refrained from addressing wartime antisemitism—such as Jewish
soldiers’ experience of antisemitism at the front, the accusations of Jewish
cowardice or shirking service that led to the humiliating Jewish military
census of 1916, charges of Jewish war-profiteering, or the stab-in-theback legend (Dolchstosslegende)—even when she wrote for the Jewish
press, until the 1920s. As a literary writer, though certainly not in her
private life or activism, she was a closeted Jew. Krämer, who did not
settle in Bavaria until she was an adult, even wrote literature in Bavarian
dialect and earned a reputation as a Bavarian regional writer (Heimatdichterin), a near anomaly for a non-native Bavarian and Jewish writer,7
especially for an activist dedicated to Jewish social work. Without an
identifiably Jewish name, Krämer “passed” by segregating Jewish issues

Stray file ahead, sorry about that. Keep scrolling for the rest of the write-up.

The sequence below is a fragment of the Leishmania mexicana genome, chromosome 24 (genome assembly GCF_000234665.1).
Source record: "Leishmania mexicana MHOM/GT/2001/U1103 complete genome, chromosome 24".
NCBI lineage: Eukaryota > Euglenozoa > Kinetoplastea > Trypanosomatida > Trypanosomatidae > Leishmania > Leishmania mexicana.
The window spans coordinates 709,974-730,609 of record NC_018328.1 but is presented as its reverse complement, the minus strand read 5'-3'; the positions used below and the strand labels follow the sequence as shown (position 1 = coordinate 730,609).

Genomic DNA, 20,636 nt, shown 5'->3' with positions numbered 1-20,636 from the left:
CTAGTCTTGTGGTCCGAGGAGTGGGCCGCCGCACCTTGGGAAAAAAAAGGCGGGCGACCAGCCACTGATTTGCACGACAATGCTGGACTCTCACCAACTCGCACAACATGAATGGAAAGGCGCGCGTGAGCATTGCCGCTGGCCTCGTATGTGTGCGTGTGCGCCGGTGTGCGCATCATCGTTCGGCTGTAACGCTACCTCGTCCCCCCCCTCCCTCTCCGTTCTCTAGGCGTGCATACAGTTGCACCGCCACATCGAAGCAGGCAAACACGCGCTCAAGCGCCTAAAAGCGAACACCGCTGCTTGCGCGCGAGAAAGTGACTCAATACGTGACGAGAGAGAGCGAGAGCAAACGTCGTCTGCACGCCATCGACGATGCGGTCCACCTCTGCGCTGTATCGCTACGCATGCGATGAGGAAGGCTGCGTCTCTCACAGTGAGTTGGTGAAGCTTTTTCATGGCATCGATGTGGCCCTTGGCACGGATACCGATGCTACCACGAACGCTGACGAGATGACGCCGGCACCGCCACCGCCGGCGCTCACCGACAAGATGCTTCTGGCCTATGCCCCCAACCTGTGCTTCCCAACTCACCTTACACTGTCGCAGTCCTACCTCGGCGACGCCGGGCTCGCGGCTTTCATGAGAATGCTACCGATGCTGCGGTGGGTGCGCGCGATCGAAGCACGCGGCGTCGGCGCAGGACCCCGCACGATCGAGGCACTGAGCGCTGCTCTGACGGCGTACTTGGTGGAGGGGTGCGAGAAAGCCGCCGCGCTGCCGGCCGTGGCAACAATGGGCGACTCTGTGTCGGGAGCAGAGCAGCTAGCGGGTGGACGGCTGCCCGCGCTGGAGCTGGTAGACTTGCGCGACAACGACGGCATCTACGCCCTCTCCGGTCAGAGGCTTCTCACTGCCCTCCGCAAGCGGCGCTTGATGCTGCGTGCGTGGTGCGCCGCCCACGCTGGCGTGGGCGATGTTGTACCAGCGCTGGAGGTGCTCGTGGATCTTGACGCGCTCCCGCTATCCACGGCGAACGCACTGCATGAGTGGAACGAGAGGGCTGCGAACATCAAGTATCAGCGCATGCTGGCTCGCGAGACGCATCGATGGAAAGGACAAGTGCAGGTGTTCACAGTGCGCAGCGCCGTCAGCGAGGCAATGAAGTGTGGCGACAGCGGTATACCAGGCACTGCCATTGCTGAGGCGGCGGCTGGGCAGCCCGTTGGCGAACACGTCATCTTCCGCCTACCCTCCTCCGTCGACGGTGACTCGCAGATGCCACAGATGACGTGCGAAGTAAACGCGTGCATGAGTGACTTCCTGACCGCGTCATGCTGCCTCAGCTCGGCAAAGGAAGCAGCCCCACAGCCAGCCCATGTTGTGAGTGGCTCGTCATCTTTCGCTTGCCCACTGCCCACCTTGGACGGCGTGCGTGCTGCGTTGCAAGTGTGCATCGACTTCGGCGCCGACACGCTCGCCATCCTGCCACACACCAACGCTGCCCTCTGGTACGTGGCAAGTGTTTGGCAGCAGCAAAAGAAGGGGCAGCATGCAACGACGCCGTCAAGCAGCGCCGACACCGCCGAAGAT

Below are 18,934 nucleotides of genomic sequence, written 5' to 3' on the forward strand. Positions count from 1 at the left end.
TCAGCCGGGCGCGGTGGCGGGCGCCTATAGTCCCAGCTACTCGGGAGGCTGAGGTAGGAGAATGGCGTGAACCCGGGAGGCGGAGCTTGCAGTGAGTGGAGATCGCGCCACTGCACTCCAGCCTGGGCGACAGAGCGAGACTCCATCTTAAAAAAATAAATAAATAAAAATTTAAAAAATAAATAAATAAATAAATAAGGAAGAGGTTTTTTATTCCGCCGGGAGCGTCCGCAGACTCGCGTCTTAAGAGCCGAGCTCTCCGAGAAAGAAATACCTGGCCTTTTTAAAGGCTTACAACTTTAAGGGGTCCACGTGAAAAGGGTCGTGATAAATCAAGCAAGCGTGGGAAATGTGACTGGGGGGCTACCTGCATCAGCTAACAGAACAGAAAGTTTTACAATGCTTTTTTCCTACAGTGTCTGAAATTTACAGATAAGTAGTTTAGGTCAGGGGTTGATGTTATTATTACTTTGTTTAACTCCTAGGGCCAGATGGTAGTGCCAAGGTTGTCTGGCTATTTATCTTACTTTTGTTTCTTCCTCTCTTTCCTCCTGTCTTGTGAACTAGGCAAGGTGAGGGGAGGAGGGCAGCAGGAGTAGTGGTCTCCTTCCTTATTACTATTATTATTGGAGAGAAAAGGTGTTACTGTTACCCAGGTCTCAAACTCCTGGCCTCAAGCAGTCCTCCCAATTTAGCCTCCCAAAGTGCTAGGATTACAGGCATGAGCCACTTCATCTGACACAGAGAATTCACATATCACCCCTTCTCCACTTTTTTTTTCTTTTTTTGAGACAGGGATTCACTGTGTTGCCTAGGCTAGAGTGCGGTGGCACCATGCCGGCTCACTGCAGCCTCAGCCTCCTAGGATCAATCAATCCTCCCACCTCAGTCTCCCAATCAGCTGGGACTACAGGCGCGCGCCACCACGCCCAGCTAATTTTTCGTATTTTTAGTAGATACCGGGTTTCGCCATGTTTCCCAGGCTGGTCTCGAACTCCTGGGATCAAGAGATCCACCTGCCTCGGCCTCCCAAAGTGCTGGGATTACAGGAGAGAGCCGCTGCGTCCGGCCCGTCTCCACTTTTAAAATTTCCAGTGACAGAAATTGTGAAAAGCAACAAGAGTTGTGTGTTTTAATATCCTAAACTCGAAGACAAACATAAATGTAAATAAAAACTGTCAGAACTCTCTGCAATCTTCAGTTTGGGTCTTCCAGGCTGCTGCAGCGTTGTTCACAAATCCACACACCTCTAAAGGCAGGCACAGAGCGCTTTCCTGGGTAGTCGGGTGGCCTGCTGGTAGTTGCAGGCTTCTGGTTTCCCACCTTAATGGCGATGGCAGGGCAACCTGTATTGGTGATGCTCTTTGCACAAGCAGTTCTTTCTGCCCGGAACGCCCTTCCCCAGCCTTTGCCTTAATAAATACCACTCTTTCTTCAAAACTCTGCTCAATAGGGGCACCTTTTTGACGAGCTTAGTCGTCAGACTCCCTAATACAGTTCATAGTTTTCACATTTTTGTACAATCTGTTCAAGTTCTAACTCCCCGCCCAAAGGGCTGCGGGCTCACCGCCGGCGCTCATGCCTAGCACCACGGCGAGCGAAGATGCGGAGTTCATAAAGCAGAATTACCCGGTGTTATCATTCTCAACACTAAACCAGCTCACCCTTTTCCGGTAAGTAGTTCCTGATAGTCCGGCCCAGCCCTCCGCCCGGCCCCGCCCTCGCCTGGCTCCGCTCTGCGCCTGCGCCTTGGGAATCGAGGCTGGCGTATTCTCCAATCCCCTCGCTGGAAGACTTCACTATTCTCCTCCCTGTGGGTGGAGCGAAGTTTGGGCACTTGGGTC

and identifiably Jewish characters to Jewish publications. Her disguise
was so perfect that her Bavarian writing was embraced by the notoriously
antisemitic Bavarian Miesbacher Anzeiger (Miesbach Gazette), which
“believed that there was no better way to portray the soul of the Bavarian
people than by reprinting one of her stories.”8 The paper wanted to
continue running the novella “even after [Krämer] pointed out the
necessity of unifying theory and practice” (“Erinnerungen”).9 Although
the texts that Krämer wrote for a Jewish audience emphasized Judaism’s
strong affinity for pacifism, Die Rauferei, which was her only pacifist
work published outside the Jewish press during the Weimar years, was
assiduously devoid of Jewish figures and references to Judaism and
further camouflaged by its Bavarian setting, characters, and dialect. When
writing for a general audience, Krämer concealed her Jewishness in order
to prevent the potentially damaging association of pacifism with
prevailing negative stereotypes of Jews as weak, cowardly, unpatriotic,
and feminine.10 In this regard, she differed markedly from Elsa LaskerSchüler, whose anti-war novel Der Malik: Eine Kaisergeschichte (The